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Congenital dacryocystocele
  1. Amar Pujari
  1. All India Institute of Medical Sciences, Dr Rajendra Prasad Centre for Ophthalmic Sciences, New Delhi, India
  1. Correspondence to Dr Amar Pujari, dramarpujari{at}

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Case description

A neonate aged 7 days brought to the eye emergency service with the history of swelling in the lower medial aspect of the left eye since birth (figure 1). The systemically baby was stable without respiratory symptoms. There was an ill-defined reddish cystic swelling with central faint bluish discolouration, rest of the eyelid and ocular examination was normal. Nasal cavity examination was normal; ultrasonography showed well-defined cystic swelling without internal debris, and MRI of the head and orbit revealed well-defined cystic swelling in the lacrimal sac area with collection inside (figure 2). A diagnosis of congenital dacryocystocele was made and advised gentle lacrimal sac massage along with topical moxifloxacin 0.5% eye drops four times. At the end of 2 weeks, there was complete resolution of the swelling without any complications (figure 3). At present, after 3 months, the patient is in follow-up without any lacrimal system symptoms.

Figure 1

A neonate aged 7 days showing reddish swelling below the medial canthal area.

Figure 2

MRI of the orbit showing well-defined cystic swelling in the lacrimal sac area.

Figure 3

Complete resolution of swelling after 2 weeks of topical antibiotics and lacrimal sac massage.


Congenital dacryocystocele incidence varies from 1% to 12%.1 Even though congenital dacryocystocele swelling presents inferior to medial canthal tendon, it needs to be differentiated from some of the important clinical conditions which may present at birth or soon after that usually situated below the medial canthal tendon, these include capillary haemangioma, encephalocele, internal angular dermoid, mucocele, sebaceous cyst and others. Clinical examination of the dacryocystocele will be soft to firm swelling. Although congenital nasolacrimal lacrimonasal duct is common in newborns, but dacryocystocele is uncommon. It is secondary to blockage in the distal end of the nasolacrimal duct leading to a cystic dilation. The diagnosis can be quite challenging based on clinical features because if it is cystic swelling just inferior to the medial canthus, it can be suspected easily, but some cases tend to present with nasal obstruction or respiratory distress in the newborn. A sound clinical observation, periorbital ultrasonography, endoscopic nasal examination and meticulous use of CT or MRI imaging play a key role in diagnosis. Nasal cavity examination is important to rule out any intranasal extension of the swelling or deviation of inferior nasal turbinate due to lower part dacryocystocele. The management of a congenital dacryocystocele is controversial; conservative management is usually followed initially which includes lacrimal sac massage, which increases the hydrostatic pressure within the lacrimal sac in turn leading to drainage of the contents into the nose, warm compresses, topical antibiotic drops and systemic antibiotics to avoid secondary infection.2 ,3 Therapeutic probing is indicated in cases which are not relieved of symptoms by conservative methods and development of dacryocystitis to prevent subsequent preseptal/orbital cellulitis and sepsis.3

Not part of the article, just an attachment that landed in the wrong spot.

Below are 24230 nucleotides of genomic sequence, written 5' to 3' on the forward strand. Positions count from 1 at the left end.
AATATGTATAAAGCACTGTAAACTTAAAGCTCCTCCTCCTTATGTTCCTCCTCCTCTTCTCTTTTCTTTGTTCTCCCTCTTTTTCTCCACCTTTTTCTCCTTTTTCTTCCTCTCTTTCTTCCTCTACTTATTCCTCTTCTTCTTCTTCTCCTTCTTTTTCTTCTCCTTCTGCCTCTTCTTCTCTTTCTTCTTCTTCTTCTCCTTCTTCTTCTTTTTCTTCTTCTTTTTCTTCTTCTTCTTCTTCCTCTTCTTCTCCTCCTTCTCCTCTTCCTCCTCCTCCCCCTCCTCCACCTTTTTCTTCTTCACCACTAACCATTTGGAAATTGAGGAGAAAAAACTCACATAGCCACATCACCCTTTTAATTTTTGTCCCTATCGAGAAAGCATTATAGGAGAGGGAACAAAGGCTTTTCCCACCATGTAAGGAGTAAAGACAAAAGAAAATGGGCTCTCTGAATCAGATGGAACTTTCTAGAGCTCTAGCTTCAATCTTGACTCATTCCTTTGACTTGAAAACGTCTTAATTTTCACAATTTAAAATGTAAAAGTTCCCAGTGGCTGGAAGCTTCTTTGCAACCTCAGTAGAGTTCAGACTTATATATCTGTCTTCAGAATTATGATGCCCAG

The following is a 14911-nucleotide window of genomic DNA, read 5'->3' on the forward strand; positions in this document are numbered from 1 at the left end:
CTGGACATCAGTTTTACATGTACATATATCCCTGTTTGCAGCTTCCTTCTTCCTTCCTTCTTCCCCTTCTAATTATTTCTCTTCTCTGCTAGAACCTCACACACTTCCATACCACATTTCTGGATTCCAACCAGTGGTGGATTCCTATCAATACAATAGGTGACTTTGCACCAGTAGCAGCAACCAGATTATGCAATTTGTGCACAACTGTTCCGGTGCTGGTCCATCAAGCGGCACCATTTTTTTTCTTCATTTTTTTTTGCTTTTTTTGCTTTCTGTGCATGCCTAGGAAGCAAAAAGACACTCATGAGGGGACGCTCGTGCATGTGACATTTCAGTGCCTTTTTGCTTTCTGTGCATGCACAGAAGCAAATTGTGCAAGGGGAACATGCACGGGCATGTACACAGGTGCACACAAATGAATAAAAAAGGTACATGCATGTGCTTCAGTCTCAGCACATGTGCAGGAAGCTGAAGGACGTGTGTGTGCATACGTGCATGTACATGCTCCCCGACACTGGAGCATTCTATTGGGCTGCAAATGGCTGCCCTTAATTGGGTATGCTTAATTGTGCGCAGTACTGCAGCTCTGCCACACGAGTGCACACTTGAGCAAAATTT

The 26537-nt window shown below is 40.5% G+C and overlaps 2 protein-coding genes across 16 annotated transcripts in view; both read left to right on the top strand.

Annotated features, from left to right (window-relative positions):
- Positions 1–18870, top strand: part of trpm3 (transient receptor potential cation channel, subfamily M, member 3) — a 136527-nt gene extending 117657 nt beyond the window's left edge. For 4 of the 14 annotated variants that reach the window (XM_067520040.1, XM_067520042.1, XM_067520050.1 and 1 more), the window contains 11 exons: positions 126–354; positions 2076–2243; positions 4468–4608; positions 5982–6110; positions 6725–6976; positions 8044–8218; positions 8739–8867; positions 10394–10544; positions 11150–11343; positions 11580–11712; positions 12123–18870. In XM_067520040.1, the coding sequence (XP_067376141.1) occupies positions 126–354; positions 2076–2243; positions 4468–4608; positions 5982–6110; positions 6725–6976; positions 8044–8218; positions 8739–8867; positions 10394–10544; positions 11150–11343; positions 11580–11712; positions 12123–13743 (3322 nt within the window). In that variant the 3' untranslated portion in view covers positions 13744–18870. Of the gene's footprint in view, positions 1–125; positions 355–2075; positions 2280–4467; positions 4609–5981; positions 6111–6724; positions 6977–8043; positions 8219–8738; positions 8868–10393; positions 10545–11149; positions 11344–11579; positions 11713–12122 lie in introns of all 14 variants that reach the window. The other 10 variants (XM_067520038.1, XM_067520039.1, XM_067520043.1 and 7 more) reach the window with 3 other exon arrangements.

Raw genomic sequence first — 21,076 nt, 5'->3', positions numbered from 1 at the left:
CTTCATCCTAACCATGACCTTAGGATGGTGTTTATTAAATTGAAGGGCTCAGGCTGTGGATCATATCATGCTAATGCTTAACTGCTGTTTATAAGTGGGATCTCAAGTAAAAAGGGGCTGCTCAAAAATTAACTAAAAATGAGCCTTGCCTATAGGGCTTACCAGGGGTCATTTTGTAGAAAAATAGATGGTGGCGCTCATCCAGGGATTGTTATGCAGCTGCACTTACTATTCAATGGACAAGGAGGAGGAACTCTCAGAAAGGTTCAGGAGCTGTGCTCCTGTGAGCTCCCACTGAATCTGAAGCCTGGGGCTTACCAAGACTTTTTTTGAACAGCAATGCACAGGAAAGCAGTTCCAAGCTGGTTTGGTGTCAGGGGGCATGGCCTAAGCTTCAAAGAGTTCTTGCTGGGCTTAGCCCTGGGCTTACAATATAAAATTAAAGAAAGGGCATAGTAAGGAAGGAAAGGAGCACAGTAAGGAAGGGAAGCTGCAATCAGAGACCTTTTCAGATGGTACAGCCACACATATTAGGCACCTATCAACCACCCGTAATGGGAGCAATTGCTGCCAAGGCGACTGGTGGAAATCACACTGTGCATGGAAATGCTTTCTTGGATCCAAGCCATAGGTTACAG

Learning points

  • Congenital dacryocystocele in uncommon clinical entity compared congenital nasolacrimal duct obstruction. This particular case shows the importance of systematic evaluation and medical management (lacrimal sac massage and topical medication) for better outcome.

  • Medical management should be tried first under close observation and the patients who are not responding to medical management or development of secondary complications will need therapeutic intervention.


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  • Competing interests None declared.

  • Patient consent Obtained.

  • Provenance and peer review Not commissioned; externally peer reviewed.